The defendant was diagnosed with mental retardation at age 8. He was in special education throughout school and reads only at the 3rd-grade level. IQ scores have ranged from 52 to 68. He answered all questions with “I don’t know.” With such severe intellectual disabilities, he could not consult with counsel, and in my professional opinion, he is not competent to stand trial.

Statutory Abilities

Texas has long adopted the Dusky22 standard for competency, i.e.

(a) A person is incompetent to stand trial if the person does not have:

(1) sufficient present ability to consult with the person’s lawyer with a reasonable degree of rational understanding; or
(2) a rational as well as factual understanding of the proceedings against the person

In Dusky, the Supreme Court held that “it is not enough for the district judge to find that ‘the defendant [is] oriented to time and place and [has] some recollection of events,’ but that the ‘test must be whether he has sufficient present ability to consult with his lawyer with a reasonable degree of rational understanding—and whether he has a rational as well as factual understanding of the proceedings against him.’” Id.

In Godinez v. Moran, 509 U.S. 389, 113 S.Ct. 2680, 125 L.Ed.2d 321 (1993), the United States Supreme Court specified that the standard for the various types of competency (i.e., competency to plead guilty, to waive counsel, to stand trial) should be considered the same. Justice Thomas wrote for the majority: “The standard adopted by the Ninth Circuit is whether a defendant who seeks to plead guilty or waive counsel has the capacity for ‘reasoned choice’ among the alternatives available to him. How this standard is different from (much less higher than) the Dusky standard—whether the defendant has a ‘rational understanding’ of the proceedings—is not readily apparent to us . . . [W]hile the decision to plead guilty is undeniably a profound one, it is no more complicated than the sum total of decisions that a defendant may be called upon to make during the course of a trial . . . Nor do we think that a defendant who waives his right to the assistance of counsel must be more competent than the defendant who does not, since there is no reason to believe that the decision to waive counsel requires an appreciably higher level of mental functioning than the decision to waive other constitutional rights.” Id., 509 U.S. at 397–399.

As noted, the Code of Criminal Procedure, however, operationalizes the Dusky standard into several abilities, described in 46B.024, which examiners must consider in constructing a report.

Ultimate Issue Opinion

Texas requires an opinion from the examiner as to whether the defendant is competent or not, or “explain why the expert is unable to state such an opinion.”23 However, an opinion is not merely a “yes” or “no,” but may include caveats clearly allowing the court to make the final decision. For example, an examiner could conclude that the defendant has a factual and rational understanding of the proceedings against him and has the ability to consult with counsel with a reasonable degree of rational understanding; however, should he be required to follow fast-paced courtroom procedures, testify, and be subject to cross-examination, his intellectual abilities probably would not be up to this task. It is then up to the court to determine if this is necessary in the particular case.24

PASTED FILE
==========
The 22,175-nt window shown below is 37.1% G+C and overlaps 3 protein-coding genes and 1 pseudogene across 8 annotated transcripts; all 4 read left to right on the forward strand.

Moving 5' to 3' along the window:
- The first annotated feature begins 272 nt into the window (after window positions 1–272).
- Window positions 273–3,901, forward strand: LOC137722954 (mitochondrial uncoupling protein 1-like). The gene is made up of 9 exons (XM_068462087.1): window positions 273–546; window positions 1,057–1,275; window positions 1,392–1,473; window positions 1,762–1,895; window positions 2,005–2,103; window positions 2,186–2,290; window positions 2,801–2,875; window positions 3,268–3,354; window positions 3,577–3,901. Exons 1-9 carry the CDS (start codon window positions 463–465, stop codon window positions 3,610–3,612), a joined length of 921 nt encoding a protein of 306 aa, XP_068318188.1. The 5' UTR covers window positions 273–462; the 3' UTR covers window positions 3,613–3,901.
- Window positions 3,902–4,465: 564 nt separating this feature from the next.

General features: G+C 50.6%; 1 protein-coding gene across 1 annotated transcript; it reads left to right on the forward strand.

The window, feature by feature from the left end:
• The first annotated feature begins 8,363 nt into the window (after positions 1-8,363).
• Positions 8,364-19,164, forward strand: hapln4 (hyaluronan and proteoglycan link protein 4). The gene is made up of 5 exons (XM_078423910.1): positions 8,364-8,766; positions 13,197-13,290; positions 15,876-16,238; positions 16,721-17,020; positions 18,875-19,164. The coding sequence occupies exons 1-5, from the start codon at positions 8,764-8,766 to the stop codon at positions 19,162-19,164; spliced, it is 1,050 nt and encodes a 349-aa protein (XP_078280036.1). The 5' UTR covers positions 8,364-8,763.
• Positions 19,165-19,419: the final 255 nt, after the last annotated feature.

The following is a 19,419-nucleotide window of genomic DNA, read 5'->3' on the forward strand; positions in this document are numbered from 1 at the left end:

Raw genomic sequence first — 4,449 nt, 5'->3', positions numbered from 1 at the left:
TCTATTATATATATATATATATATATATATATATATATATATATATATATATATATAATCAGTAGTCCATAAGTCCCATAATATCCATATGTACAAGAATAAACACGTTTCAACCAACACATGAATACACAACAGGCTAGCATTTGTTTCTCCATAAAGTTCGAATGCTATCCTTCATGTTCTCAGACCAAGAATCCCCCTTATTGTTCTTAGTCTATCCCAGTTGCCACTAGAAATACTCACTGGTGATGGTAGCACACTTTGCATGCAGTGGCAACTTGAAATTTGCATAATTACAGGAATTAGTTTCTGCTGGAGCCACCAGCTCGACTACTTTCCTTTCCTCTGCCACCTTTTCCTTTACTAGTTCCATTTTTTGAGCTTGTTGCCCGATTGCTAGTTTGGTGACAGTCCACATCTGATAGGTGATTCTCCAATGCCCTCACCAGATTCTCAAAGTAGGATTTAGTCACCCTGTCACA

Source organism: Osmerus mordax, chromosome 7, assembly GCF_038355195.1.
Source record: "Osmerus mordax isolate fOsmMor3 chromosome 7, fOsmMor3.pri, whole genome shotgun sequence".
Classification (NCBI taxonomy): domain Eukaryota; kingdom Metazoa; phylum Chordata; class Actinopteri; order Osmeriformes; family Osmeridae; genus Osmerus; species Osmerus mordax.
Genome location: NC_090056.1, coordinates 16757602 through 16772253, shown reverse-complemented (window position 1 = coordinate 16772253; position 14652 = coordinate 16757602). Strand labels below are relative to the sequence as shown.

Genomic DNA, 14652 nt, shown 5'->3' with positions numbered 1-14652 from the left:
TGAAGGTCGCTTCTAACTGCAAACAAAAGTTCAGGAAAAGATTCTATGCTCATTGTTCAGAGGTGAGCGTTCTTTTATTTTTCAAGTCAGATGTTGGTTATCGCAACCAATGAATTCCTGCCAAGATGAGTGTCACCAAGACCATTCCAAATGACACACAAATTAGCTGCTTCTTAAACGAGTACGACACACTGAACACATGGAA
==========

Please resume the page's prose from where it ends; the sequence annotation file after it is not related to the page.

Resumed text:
Though there is controversy in other jurisdictions as to whether ultimate issue testimony is proper, in Texas, examiners must offer an opinion on competency or advise the court why such an opinion cannot be stated.25


Examiners are required to offer fact statements to the court— i.e., if the defendant “is taking psychoactive medication,”26 and opinion as to whether the medication is necessary for the maintenance of competency, as well as the effect on the defendant’s “demeanor, or ability to participate in the proceedings.”27

Consequently, examiners should possess a sufficient degree of knowledgeability about the use of psychoactive medications and their properties to be able to answer questions from the court. As well, however, the examiner should comment both upon the nature of treatment given or needed as well as the urgency attached. Other issues include whether such treatment should be inpatient or outpatient and whether the defendant is likely to be willing or able to provide informed consent. Of course, upon a finding of incompetency there is a mandatory commitment for restoration, see Art. 46B.073, unless the person is released on bail and ordered to participate in an outpatient treatment program.

In Texas, it is also imperative that an examiner offer an opinion on the likelihood of restoration “in the foreseeable future,” where “foreseeable future” means the time frame available to the court for restoration—i.e., 60 days for misdemeanor cases and 120 days for felony cases, with a possible 60-day extension. Offering this opinion is crucial because Tex. Code Crim. Proc. art. 46B.071(b) prohibits commitment of a defendant for restoration if there is a finding that the person is unlikely to be restored in the foreseeable future. Rather, the court must then proceed under a 46B.102/103 commitment or dismiss, as per Jackson v. Indiana, 406 U.S. 715, 92 S.Ct. 1845, 32 L.Ed.2d 435 (1972). Consequently, the court must ensure that examiners offer such an opinion; otherwise there would be no expert opinion evidence before the court on the matter.

Distribution of Report